Strategic concepts and practices first evolved in the private sector, so they evoked much controversy when they migrated to the public sector from the late 1970s onwards. Partly this was about their (in)applicability to the distinctive features of government organizations, in particular their focus on public as well as private value, their situation in a political rather than a market environment, their almost exclusive capacity to use legal authority to achieve purposes, and the extent to which they often need to share power over personnel and resources with other public sector agenci
Strategic concepts and practices first evolved in the private sector, so they evoked much controversy when they migrated to the public sector from the late 1970s onwards. Partly this was about their (in)applicability to the distinctive features of government organizations, in particular their focus on public as well as private value, their situation in a political rather than a market environment, their almost exclusive capacity to use legal authority to achieve purposes, and the extent to which they often need to share power over personnel and resources with other public sector agencies. These and other factors complicated efforts to apply New Public Management and similar frameworks in strategy concepts in a governmental context. Partly also the traditional private-sector focus on single organizations did not resonate with the growth of network governance from the 1990s. The authors argue for an alternative model based primarily on the public value framework as a means of incorporating and going beyond traditional strategy thinking.
Keywords: strategy; public sector strategy; public value; authorizing environment; network governance; comparing public and private sectors
“Given that most of the tools and concepts of strategic management were developed in the private sector, is it valid to apply them to the public sector?” That was the opening question in a chapter on strategy 15 years ago (Alford 2001). Even at that time, it was already a question that had been asked for many years before. Since then much has happened, so the nature of both the private and public sectors, and therefore the task of managing them, has changed greatly—but not necessarily in the same way across the sectors. In this article, we revisit the issue. We ask whether and to what extent private sector strategy concepts and techniques are suitable for the public sector, and in what ways these concepts and tools might be modified to take account of the public sector realities now. However, to answer these questions is to beg further questions.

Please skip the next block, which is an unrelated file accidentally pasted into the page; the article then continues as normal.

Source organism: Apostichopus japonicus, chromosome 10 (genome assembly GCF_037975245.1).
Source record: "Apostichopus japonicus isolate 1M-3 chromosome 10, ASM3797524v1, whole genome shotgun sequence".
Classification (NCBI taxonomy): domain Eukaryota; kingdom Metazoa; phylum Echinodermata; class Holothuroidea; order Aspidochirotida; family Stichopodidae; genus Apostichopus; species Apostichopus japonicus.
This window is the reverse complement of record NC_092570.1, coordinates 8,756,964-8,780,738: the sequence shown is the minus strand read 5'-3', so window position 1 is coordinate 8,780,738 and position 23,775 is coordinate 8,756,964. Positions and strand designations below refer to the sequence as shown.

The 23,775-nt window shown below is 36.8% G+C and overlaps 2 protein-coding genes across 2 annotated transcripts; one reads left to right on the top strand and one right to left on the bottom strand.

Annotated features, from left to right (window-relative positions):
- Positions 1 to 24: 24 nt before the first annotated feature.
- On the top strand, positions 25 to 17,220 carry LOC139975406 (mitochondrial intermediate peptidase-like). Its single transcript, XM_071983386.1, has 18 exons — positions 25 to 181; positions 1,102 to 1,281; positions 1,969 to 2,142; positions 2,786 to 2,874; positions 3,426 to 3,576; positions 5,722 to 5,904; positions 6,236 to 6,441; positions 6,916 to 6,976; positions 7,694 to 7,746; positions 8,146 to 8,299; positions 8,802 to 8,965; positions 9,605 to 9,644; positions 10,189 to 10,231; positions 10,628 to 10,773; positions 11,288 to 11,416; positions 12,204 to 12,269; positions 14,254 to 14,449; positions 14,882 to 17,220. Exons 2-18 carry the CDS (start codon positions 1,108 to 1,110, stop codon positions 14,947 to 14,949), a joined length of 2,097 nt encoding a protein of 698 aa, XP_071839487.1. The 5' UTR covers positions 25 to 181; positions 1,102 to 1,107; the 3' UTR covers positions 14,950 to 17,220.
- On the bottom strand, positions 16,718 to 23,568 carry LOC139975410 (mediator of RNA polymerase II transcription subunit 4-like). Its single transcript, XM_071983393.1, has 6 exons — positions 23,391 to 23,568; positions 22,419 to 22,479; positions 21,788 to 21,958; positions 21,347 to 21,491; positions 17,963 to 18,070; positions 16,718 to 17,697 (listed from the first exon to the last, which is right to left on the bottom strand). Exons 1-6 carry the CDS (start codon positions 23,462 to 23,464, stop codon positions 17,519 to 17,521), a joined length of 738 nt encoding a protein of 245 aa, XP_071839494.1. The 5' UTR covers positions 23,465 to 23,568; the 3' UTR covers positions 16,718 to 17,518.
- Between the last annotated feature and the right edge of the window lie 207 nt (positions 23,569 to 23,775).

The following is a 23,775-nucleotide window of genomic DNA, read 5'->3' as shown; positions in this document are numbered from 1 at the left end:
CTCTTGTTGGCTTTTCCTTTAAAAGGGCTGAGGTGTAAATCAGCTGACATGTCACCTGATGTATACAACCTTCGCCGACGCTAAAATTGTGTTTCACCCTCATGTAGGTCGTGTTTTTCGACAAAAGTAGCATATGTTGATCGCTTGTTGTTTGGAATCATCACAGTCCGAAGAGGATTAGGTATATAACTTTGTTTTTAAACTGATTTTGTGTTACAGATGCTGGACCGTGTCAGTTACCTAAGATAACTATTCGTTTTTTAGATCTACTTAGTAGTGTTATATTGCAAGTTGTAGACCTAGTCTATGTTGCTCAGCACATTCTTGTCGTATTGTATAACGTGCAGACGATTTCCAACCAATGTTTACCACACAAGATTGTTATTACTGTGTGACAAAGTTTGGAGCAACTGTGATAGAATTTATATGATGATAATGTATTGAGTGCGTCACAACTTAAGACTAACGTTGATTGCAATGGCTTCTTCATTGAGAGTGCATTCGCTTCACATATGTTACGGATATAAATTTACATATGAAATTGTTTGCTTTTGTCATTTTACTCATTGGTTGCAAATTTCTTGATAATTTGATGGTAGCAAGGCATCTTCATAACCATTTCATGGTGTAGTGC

For a start, there are many different strategic management tools and concepts—far too many to deal with adequately here (see (Alford 2001; Bryson 2004; Bovaird and Loffler 2003; Joyce 1999)). However, there is one framework that we argue is hegemonic in the field, which can legitimately be seen as representing the underlying logic of much of the strategy literature: the Harvard Business School’s Business Policy Model (BPM) (Christensen et al. 1982). BPM is demonstrably the most widely read and enduring strategic management framework. In the 1980s, it gave birth to a putatively public-sector version, known as the New Public Management (NPM) (Hood 1991). By virtue of this heritage, we will argue, NPM can rightly be cast as a proxy for the use of private sector approaches in government.
BPM/NPM encompasses three factors that need to be considered in strategic management: what products to offer to what markets (the value to be created; the environment; and organizational capabilities). These are explained in more detail below, but for the present, suffice to say that they constitute categories each with varying possible contents but comparable across the sectors.
At the same time, there is an emerging alternative model: the Public Value (PV) framework that starts from those categories, but provides a broader account of what sits in each category (Moore 1995, 2013). It therefore offers what might be called an “immanent critique” (Antonio 1981) of the dominant framework. Developed by Mark Moore and his colleagues in the Harvard Kennedy School1, this framework both draws upon but also provides the most compelling critique of the BPM, and hence of deploying private sector techniques in public sector management. Because it is built on comparable categories, as will be explained, it facilitates identification of key similarities and differences between the sectors.